Markard, J., and B. Truffer. 2006. ‘The Promotional Impacts of Green Power Products on Renewable

Energy Sources: Direct and Indirect Eco-Effects’. Renewable Energy Policies in the European

Union 34 (3): 306–21. https://doi.org/10.1016/j.enpol.2004.08.005.

Raadal, H. L., E. Dotzauer, O. J. Hanssen, and H. P. Kildal. 2012. ‘The Interaction between Electricity

Disclosure and Tradable Green Certificates’. Energy Policy 42 (March): 419–28.


Hast, A., S. Syri, J. Jokiniemi, M. Huuskonen, and S. Cross. 2015. ‘Review of Green Electricity Products in the United Kingdom, Germany and Finland’. Renewable and Sustainable Energy Reviews 42:


Hufen, J.A.M. 2017. ‘Cheat Electricity? The Political Economy of Green Electricity Delivery on the Dutch

Market for Households and Small Business’. Sustainability (Switzerland) 9 (16).


Mulder, M., and S.P.E. Zomer. 2016. ‘Contribution of Green Labels in Electricity Retail Markets to

Fostering Renewable Energy’. Energy Policy 99 (December): 100–109.


Dagoumas, A.S., and N.E. Koltsaklis. 2017. ‘Price Signal of Tradable Guarantees of Origin for Hedging Risk of Renewable Energy Sources Investments’. International Journal of Energy Economics and Policy 7 (4): 59–67.

Hamburger, A., and G. Harangoz. 2018. ‘Factors Affecting the Evolution of Renewable Electricity Generating Capacities: A Panel Data Analysis of European Countries’. International Journal of Energy Economics and Policy 8 (5): 161–72.

Hamburger, Á. 2019. ‘Is Guarantee of Origin Really an Effective Energy Policy Tool in Europe? A Critical Approach’. Society and Economy 41 (4): 487–507. https://doi.org/10.1556/204.2019.41.4.6.

Jansen, J. 2017. ‘Does the EU Renewable Energy Sector Still Need a Guarantees of Origin Market?’ No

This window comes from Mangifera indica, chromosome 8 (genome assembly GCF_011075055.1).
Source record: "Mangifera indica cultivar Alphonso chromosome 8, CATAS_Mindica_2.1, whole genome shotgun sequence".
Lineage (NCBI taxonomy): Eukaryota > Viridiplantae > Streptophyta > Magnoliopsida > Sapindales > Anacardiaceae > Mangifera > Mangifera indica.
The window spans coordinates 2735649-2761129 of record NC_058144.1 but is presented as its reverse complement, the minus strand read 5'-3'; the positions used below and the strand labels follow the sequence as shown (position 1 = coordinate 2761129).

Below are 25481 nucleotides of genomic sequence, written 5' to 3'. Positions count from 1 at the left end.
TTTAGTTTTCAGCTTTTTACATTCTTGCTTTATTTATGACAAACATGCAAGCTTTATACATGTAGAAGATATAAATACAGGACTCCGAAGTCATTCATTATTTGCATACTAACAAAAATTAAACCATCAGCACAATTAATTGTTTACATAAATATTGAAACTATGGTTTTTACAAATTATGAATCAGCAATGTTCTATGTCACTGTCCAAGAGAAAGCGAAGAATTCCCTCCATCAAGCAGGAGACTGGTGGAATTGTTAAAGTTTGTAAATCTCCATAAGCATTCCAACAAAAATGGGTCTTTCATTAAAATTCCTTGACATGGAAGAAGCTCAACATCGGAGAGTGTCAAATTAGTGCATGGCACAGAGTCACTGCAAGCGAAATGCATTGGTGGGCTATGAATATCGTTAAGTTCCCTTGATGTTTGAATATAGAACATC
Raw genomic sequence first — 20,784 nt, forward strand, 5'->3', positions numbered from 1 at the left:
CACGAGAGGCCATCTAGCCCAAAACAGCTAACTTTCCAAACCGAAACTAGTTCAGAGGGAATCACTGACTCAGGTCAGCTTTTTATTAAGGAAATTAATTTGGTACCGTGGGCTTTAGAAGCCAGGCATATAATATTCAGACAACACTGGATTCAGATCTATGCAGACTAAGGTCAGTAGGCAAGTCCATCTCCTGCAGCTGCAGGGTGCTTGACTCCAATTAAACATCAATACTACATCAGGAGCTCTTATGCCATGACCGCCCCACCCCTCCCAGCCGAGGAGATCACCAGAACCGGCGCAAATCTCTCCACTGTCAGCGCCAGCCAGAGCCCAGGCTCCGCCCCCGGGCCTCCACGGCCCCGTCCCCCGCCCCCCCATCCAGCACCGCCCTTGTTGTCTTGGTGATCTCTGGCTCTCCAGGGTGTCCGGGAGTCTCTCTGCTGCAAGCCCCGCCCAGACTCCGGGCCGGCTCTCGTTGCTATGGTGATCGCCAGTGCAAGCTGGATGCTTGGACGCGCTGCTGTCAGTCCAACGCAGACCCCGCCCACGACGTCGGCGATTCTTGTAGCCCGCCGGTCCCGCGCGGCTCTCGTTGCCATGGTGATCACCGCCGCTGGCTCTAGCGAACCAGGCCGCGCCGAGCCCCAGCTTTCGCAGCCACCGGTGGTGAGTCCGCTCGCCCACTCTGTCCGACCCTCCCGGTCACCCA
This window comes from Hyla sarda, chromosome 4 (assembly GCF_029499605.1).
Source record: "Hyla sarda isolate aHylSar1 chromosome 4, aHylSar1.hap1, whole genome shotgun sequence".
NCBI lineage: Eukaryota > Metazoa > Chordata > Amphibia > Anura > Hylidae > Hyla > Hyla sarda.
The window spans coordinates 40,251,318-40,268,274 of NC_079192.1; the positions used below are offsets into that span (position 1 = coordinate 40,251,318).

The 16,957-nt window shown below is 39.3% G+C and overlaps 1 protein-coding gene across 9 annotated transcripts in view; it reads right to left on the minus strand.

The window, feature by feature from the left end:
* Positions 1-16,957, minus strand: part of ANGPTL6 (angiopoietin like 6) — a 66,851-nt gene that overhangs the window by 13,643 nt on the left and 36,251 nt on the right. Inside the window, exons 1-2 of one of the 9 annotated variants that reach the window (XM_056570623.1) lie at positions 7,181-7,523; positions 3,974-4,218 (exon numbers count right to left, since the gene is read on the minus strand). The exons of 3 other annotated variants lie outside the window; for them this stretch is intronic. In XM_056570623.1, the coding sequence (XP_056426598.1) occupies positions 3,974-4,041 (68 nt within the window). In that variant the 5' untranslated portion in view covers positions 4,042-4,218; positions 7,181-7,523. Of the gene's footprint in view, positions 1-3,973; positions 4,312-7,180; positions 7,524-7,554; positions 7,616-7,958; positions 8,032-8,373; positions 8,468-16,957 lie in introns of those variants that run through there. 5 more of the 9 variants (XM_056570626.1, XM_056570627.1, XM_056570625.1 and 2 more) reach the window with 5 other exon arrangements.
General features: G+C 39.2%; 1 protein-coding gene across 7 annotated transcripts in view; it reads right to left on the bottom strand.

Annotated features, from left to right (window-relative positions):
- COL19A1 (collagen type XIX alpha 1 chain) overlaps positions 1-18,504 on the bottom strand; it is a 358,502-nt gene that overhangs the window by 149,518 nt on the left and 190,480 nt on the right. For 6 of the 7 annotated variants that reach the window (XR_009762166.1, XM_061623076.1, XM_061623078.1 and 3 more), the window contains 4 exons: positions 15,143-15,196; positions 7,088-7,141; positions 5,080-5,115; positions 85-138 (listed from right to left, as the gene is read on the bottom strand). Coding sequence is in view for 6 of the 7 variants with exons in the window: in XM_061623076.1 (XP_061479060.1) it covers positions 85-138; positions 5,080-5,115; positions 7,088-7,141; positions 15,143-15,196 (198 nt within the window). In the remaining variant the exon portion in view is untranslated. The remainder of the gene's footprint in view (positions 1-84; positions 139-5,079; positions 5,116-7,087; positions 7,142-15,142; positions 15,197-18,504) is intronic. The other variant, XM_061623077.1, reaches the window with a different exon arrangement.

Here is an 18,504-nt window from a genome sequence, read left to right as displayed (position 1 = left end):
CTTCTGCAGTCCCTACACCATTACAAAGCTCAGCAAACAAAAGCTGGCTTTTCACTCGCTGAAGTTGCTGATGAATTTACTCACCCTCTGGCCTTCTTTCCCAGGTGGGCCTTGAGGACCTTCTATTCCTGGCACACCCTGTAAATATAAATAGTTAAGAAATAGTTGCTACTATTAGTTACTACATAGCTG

2017-27. CEPS Policy Insights. CEPS – Energy Climate House.


———. 2018. ‘Should All Producers of Renewable Energy Automatically Receive GOs?’ Centre for

European Policy Studies. 12 March 2018. https://www.ceps.eu/publications/should-all-producersrenewable-energy-automatically-receive-gos.

[vii]Gillenwater. 2013 ‘Probabilistic decision model of wind power investment and influence of green power  market’, Energy Policy, 63, pp. 1111–1125. doi: 10.1016/j.enpol.2013.09.049.

Gillenwater, M., X. Lu, and M. Fischlein. 2014 ‘Additionality of wind energy investments in the U.S. voluntary green power market’, Renewable Energy, 63, pp. 452–457. doi: 0.1016/j.renene.2013.10.003.

[viii] Brander, M., M. Gillenwater, and F. Ascui. 2018. ‘Creative Accounting: A Critical Perspective on the Market-Based Method for Reporting Purchased Electricity (Scope 2) Emissions’. Energy Policy 112 (January): 29–33. https://doi.org/10.1016/j.enpol.2017.09.051.

[ix] I also investigated low-carbon electricity contractual instruments, specifically GO certificating the production of electricity from high-efficiency Combined Heat and Power plants.

[x] What businesses said about their motivation was taken at face value as to assess these statements was beyond the scope of this research.

[xi] See also section 12.3.1 (page 439) of my thesis.

[xii] Sotos, M. 2015. ‘GHG Protocol Scope 2 Guidance – An Amendment to the GHG Protocol Corporate Standard’. World Resources Institute, Washington D.C., USA. https://wriorg.s3.amazonaws.com/s3fs-public/Scope_2_Guidance_Final.pdf.

[xiii] See also concerns raised by Monyei and Jenkins (2018) about the wider implications of PPAs.

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This blog post has been reposted with permission from the STEPS Centre at the Institute of Development Studies. The original post, published 7/04/2020 can be found here.